Chicago Cubs: When having a kid means missing a baseball game

(Photo by Scott Kane/Getty Images)
(Photo by Scott Kane/Getty Images) /

Although the Chicago Cubs aren’t playing this October, off-field events made it impossible for me to not be a Washington Nationals fan this weekend.

Boy, am I glad I root for a team who knows in which order to place priorities. Over the last few years, the Chicago Cubs have put several players on paternity or family leave and have stressed family over baseball.

They put their money where their mouths were (or maybe recouped said money) when they allowed veteran utility man Ben Zobrist to take an extended leave to be with his family following marital issues in early May. It seems like the Washington Nationals have the same family-first sense of morality if the last few days are any indication.

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Nationals pitcher Daniel Hudson probably didn’t want the spotlight and media firestorm that rained down on him and his simple decision to be with his family for the birth of his third daughter on Friday. Check that, he definitely didn’t want it. He also definitely didn’t have a decision.

As the father of two small girls, one of whom is the same age as Hudson’s second daughter, I understand exactly what it means to be in the delivery room with your wife and see the birth of a child. It doesn’t matter whether it’s your first child or your 14th, it’s a special moment that you will never get back. You have to be there. Period.

That’s not to say that pitching in the postseason isn’t a highlight in your career, but it’s just that – a highlight in your career. When you’re done playing baseball, you’ll still have your children. Family is forever, and you can’t get back that moment when you see your child come into this world. To think that someone could or would even question that just goes to show the kind of warped idea they have of family or children in general.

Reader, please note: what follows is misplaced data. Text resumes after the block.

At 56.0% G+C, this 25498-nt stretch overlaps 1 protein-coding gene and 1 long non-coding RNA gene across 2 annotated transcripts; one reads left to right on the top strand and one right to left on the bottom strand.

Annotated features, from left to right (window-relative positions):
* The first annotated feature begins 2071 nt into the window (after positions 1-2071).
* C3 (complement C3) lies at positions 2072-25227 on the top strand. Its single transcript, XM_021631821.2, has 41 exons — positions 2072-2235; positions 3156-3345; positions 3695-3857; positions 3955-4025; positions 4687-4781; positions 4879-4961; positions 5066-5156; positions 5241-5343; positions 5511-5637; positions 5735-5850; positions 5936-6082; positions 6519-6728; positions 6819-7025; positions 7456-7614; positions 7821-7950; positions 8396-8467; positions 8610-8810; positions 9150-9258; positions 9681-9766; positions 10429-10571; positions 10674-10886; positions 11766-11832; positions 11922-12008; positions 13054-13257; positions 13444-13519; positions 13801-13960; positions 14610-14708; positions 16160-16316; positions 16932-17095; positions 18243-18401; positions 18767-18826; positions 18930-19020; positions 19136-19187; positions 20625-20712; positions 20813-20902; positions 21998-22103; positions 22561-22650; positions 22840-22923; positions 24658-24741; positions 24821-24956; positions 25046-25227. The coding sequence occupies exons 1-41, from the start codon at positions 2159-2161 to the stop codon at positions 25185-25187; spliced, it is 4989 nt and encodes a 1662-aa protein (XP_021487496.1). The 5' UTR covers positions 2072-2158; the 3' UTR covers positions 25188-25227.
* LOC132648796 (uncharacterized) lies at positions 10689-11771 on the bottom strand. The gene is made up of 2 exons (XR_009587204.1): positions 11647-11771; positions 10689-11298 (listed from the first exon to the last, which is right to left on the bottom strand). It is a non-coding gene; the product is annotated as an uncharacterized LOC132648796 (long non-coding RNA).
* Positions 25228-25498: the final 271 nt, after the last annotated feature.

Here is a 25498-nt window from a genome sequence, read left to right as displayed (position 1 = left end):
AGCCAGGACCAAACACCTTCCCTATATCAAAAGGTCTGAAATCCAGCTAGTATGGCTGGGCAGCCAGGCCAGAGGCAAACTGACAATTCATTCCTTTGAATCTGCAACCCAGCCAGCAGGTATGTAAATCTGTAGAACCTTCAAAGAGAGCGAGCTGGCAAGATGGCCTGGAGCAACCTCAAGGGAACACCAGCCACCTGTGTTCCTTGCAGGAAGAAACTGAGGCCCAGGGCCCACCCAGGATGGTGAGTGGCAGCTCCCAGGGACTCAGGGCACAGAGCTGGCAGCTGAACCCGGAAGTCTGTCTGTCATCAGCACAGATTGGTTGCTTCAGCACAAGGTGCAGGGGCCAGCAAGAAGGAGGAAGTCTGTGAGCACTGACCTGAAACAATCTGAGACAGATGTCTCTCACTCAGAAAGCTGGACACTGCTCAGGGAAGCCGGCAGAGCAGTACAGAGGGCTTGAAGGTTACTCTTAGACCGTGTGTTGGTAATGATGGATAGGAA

While most of us peons lead normal lives and drive our Honda Accords to normal jobs every day, we often forget that MLB players are just trying to live the same American Dream we are – complete with a little nicer house, picket fence, black lab and kids.

If you don’t think your cubicle mates would care about you skipping out on a few days of pushing reports to be with your wife during delivery, what makes you think any of the guys in a big league clubhouse would care about one of their “brothers” missing a game to be with his family for the birth of a child?

Former Cubs bench coach-turned Nats manager Dave Martinez had Hudson’s back. So did his teammates, as Sean Doolittle proved in his honest, uncensored, and 100 percent correct comments. Even other players around baseball seemed to side with the common fan a lot more than former executives who felt the need to espouse asinine ideas on Twitter.

The second best part about this whole fiasco and controversy is that the Nationals ended up winning without Hudson on Friday night. To add to the good karma, they also won on Saturday night, with Hudson getting the final two outs. Cubs fans are happy about the Cardinals going down two-games-to-none for sure, but baseball fans in general seem to now be behind the underdog Nats and their family-first vibe.

The best part is that Hudson got to be with his wife and kids for the delivery. He was exactly where he wanted and needed to be at that moment. Just ask all of his teammates who are now up 2-0 in the NLCS.

Family first in America’s Pastime. Now and always.

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Despite some of the negative and delusional comments about how Hudson shouldn’t have been there to be with his wife, one of the best things to see on twitter during this controversy was the overwhelming majority of commenters who quite clearly still possessed their soul, humanity, and sense of priorities. At least the whole world hasn’t gone mad.